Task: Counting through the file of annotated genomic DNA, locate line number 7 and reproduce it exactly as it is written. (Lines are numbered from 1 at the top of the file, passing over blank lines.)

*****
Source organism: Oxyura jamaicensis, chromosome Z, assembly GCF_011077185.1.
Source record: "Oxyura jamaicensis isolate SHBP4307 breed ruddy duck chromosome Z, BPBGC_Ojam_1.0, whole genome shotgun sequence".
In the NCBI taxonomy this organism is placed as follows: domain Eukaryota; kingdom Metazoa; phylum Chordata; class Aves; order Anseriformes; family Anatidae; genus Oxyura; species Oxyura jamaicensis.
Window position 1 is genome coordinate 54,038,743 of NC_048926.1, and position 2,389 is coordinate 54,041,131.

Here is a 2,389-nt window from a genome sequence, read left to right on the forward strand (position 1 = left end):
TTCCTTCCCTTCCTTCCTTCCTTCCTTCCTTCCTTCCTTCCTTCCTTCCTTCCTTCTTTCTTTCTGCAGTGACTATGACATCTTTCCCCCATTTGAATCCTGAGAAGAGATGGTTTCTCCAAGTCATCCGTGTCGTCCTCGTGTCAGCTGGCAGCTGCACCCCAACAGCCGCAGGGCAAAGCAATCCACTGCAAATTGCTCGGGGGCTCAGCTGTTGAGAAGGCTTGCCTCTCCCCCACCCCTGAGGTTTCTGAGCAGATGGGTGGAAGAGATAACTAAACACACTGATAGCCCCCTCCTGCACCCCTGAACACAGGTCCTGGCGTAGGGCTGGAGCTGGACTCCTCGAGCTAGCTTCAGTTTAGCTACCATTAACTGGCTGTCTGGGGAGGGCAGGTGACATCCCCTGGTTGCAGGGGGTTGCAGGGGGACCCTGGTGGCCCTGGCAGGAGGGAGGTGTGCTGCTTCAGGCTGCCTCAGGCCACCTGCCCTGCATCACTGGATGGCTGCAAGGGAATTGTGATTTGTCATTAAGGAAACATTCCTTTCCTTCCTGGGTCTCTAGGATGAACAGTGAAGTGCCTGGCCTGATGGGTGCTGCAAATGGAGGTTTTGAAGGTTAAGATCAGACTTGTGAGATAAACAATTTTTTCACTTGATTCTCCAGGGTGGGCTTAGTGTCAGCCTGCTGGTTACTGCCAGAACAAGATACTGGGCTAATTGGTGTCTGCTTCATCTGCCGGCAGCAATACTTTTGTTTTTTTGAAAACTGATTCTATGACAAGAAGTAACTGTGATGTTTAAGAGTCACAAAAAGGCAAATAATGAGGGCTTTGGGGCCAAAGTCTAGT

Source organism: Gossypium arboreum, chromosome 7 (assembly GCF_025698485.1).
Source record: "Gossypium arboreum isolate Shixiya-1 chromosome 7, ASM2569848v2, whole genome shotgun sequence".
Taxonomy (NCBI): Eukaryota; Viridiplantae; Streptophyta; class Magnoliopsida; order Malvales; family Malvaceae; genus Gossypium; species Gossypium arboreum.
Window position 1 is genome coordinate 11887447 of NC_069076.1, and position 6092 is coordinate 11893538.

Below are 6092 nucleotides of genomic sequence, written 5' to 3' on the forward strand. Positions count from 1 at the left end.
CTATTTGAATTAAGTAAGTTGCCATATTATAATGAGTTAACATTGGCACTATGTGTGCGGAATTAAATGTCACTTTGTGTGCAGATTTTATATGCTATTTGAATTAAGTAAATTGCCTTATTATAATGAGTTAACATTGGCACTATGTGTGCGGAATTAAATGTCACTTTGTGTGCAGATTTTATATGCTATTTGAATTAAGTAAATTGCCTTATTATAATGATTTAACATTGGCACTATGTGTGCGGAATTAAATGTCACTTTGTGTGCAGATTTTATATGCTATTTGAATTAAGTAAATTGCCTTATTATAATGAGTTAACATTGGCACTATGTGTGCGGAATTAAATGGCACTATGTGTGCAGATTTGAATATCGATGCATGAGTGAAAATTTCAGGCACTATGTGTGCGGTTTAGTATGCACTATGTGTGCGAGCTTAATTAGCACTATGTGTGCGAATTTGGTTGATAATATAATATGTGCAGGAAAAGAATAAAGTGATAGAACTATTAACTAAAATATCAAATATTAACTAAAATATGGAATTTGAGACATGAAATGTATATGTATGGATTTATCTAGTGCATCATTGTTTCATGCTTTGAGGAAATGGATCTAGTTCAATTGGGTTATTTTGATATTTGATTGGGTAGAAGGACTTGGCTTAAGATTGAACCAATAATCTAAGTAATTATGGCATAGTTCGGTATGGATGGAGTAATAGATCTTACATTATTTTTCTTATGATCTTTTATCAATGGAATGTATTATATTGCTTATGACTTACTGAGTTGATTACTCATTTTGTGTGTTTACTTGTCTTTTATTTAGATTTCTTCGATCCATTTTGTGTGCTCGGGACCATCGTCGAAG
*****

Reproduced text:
Source organism: Gossypium arboreum, chromosome 7 (assembly GCF_025698485.1).